What does it do for you? By comparing your GPM Ratio to that of a previous operating period you can see how efficiently your firm is operating.  If your ratio is lower today than previously it indicates your costs (as a percentage of sales) have risen thus suggesting a less efficient operation.  If your ratio is now higher than a previous period, you are now operating on a more efficient level.   The ratios can be taken for any period of choice – so while you may not see much fluctuation on a year to year basis you may discover seasonal changes of which you may not have been previously aware.

  1. Operating Profit Margin Ratio – Subtract your Cost of Sales, Selling Expenses AND G&M Expenses from your Net Sales then divide this sum by your Net Sales.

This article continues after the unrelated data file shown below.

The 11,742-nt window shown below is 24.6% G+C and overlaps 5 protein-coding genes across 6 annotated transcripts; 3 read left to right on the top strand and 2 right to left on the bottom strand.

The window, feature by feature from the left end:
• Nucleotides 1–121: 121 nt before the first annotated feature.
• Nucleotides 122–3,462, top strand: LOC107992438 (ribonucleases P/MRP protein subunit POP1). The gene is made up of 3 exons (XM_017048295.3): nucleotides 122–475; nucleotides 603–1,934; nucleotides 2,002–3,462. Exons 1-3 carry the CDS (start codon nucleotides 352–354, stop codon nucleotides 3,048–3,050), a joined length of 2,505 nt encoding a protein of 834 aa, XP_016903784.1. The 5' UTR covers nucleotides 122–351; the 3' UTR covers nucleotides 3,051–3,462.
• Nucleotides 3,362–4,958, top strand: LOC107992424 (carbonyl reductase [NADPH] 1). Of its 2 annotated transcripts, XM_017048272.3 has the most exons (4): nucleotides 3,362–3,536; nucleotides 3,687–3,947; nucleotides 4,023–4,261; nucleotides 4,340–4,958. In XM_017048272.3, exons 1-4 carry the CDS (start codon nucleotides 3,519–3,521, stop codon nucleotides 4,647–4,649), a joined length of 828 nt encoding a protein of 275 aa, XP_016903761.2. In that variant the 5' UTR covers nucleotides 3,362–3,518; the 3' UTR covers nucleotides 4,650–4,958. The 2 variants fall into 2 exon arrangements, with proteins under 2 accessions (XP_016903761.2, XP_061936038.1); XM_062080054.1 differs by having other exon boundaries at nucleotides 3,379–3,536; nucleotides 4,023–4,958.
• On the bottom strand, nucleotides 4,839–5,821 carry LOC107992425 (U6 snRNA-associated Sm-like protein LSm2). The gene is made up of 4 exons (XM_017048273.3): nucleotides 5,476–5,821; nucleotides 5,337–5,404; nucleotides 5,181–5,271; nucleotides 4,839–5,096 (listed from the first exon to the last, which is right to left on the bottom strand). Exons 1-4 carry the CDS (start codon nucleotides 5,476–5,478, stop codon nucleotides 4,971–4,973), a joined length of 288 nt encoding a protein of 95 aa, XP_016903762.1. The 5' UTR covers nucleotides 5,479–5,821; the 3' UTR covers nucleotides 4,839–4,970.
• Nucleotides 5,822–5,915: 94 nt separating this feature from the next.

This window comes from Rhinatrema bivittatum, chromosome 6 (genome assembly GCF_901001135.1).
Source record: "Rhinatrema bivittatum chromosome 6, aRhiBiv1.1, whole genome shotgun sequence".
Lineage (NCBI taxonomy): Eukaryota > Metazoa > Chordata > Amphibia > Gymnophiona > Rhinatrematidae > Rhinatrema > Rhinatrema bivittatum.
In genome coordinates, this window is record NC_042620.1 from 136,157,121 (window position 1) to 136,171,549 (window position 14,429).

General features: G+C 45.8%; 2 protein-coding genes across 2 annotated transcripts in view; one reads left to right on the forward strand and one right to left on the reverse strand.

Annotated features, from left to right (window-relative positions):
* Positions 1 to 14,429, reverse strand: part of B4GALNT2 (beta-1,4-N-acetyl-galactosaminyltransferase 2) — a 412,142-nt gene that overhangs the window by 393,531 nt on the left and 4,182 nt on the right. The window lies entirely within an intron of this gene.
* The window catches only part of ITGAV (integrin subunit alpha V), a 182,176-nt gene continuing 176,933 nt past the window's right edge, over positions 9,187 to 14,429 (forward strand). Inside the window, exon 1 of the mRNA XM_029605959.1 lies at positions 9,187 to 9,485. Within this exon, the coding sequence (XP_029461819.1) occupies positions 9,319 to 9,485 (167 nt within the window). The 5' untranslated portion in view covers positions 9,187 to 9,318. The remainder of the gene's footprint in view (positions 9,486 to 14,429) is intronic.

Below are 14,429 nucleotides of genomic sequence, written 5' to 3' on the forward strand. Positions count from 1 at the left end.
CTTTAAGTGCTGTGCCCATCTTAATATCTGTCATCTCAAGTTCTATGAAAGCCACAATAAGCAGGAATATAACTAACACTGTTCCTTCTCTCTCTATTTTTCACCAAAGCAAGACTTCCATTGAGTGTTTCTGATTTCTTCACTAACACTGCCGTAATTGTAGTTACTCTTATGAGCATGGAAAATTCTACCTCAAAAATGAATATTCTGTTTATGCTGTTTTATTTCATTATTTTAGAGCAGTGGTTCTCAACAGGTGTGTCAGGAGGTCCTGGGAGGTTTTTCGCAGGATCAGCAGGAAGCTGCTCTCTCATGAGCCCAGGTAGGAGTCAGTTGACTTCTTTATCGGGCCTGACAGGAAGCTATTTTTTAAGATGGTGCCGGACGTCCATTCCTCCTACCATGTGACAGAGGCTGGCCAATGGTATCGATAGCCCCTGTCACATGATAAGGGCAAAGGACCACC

What does it do for you? Operating Profit Margin is typically your key source of cash flow.  By comparing your ratio to previous periods you can obtain a good idea of your firm’s health.  An increasing ratio shows an increase in cash flow as a percentage of sales.  *Note* If your Gross Profit Margin Ratio is increasing but your Operating Profit Margin Ratio is not this means your Selling or General Administrative Expenses are increasing faster than your sales.

  1. Net Profit Margin Ratio – Deduct all expenses including income tax then divide this sub by your total revenue.

What does it do for you? By comparing periods (yearly, quarterly etc) you can see if your tax situation has changed.  Additionally since “other income” is included in the net profit, variations may indicate non-recurrent expenditures.

  1. Common-Size Ratios – Every company, even  Home Depot, has a P&L Statement –showing the same basic information.